TOKYO - Chanting “Sayonara nuclear power’’ and waving banners, tens of thousands of people marched in central Tokyo yesterday to call on Japan’s government to abandon atomic energy in the aftermath of the Fukushima nuclear accident.The demonstration underscores how deeply a Japanese public long accustomed to nuclear power has been affected by the March 11 crisis, when a tsunami caused core meltdowns at three reactors at the Fukushima Daiichi complex.The disaster, the worst nuclear accident since Chernobyl, saw radiation spewed across a wide part of northeastern Japan, forcing the evacuation of some 100,000 people who lived near the plant and raising fears of contamination in everything from fruit and vegetables to fish and water.“Radiation is scary,’’ said Nami Noji, a 43-year-old mother who came to the protest on this national holiday with her four children, ages 8 to 14.
In other words, it appears that in the IAEA's opinion not only will nobody be radiologically harmed by the Fukushima incident, but it ought to be possible to ensure that normal life – living, working, farming etc – can resume in the evacuation zone. TEPCO has already stated that it expects to restart two of the Fukushima reactors in due course (both Three Mile Island and Chernobyl resumed operation as power stations following their accidents, too).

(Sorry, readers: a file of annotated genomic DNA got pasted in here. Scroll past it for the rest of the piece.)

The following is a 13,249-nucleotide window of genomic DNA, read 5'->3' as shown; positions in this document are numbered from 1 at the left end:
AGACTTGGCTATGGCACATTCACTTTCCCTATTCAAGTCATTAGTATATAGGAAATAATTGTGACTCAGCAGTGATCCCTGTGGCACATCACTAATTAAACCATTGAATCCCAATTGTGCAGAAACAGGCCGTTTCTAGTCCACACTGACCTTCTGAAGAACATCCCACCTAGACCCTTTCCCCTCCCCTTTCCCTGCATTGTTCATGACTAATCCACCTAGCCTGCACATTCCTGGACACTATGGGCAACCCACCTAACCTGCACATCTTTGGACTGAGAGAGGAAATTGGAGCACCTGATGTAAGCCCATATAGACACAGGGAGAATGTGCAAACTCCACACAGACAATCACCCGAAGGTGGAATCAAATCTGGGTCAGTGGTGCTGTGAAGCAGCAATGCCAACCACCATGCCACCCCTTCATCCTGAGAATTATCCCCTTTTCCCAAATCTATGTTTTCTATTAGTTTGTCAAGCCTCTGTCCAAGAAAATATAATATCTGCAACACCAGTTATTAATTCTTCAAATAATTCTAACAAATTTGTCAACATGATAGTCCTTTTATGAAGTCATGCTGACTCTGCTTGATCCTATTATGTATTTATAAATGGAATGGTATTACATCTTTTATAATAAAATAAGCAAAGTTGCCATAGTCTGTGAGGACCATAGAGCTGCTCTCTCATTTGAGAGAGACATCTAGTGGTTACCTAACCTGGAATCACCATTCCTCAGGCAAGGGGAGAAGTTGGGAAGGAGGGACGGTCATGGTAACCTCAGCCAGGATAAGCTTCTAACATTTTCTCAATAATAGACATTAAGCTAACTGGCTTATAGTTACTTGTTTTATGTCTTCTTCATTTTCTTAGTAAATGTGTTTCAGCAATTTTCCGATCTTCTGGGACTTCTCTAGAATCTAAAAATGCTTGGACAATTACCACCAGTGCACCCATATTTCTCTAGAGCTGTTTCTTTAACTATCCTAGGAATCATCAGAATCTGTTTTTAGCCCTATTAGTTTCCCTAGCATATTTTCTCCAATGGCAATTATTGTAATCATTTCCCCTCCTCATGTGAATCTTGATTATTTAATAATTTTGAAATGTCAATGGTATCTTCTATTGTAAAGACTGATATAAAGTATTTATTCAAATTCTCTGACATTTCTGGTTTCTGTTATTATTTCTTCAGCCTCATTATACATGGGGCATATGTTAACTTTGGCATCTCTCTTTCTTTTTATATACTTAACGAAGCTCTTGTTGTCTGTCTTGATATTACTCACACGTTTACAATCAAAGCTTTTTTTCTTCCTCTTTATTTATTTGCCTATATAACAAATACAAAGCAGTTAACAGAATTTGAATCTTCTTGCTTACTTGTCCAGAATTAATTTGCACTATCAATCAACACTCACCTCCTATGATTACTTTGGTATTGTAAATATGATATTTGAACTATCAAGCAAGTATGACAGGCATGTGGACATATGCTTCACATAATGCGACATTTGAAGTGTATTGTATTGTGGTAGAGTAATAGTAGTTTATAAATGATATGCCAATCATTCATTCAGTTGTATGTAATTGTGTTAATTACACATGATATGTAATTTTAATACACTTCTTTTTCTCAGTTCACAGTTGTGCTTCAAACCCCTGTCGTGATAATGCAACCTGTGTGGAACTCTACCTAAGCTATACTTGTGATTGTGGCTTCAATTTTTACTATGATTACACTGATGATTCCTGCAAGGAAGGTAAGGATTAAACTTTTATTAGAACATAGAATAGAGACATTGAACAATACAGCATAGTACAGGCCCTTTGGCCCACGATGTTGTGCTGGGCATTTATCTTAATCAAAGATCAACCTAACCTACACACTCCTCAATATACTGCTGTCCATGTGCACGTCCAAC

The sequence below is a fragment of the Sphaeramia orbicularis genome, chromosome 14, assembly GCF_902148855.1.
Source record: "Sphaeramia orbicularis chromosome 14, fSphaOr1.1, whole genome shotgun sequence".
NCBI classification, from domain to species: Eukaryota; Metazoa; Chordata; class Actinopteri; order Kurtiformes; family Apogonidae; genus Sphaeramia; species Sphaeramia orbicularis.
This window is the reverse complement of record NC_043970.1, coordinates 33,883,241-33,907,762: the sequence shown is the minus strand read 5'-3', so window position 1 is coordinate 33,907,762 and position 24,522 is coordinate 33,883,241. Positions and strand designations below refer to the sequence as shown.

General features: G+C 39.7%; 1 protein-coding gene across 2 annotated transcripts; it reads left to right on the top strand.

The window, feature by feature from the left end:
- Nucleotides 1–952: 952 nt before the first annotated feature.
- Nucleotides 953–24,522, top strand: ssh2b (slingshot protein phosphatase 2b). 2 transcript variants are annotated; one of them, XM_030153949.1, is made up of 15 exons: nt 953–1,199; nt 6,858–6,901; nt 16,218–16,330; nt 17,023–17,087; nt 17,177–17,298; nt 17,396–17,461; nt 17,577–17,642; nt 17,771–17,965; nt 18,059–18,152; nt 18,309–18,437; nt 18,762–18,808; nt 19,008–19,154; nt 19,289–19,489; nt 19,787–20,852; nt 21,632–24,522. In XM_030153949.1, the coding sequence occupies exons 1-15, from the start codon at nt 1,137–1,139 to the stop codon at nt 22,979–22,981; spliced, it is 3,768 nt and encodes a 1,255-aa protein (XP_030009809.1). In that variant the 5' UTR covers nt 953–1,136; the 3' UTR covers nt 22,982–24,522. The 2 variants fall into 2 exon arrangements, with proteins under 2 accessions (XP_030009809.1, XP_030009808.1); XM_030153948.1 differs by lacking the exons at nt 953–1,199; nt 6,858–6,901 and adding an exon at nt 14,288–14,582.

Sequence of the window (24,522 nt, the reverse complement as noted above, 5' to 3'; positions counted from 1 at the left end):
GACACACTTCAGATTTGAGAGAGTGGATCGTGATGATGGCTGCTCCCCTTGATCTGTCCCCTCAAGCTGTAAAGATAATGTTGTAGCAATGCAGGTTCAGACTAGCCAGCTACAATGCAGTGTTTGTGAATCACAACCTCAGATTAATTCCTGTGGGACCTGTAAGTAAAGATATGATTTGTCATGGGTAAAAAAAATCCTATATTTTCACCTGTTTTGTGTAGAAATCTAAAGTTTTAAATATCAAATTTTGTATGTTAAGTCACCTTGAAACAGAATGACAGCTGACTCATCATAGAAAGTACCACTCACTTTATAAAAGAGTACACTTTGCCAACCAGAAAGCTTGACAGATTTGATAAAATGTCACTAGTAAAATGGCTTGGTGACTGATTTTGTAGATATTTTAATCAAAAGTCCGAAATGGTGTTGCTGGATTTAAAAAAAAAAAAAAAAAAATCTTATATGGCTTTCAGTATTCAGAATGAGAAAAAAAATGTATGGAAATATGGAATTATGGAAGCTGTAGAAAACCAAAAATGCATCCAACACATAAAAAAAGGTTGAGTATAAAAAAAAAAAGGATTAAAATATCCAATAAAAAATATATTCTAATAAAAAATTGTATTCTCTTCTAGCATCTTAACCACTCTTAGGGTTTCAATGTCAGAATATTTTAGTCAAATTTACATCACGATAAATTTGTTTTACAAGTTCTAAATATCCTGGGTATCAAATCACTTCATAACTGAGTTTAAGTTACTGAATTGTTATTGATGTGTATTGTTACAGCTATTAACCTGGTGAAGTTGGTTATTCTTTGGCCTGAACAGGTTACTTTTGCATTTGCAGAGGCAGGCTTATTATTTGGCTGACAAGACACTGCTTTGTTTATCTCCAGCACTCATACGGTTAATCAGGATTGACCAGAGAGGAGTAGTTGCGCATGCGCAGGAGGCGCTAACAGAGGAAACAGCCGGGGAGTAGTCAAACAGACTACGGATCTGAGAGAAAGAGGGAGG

from IAEA: Handling of Fukushima has been exemplary; No one harmed, nothing suppressed, normal life to resume (6/3/11)
I've been periodically checking the Register site for Lewis Page's latest installment on the Fukushima Daiichi disaster, but just found this summary-article yesterday. It's quite a contrast to the typical anti-nuclear hysteria, combined with a few more balanced articles which leave the impression that although the situation isn't as bad as the Greenies seem to think, it's much worse than it really is. This was as bad as it gets, and the Greenies and other depopulators know that if they can't scare us about this situation, we will conclude that nuclear power is the way to go.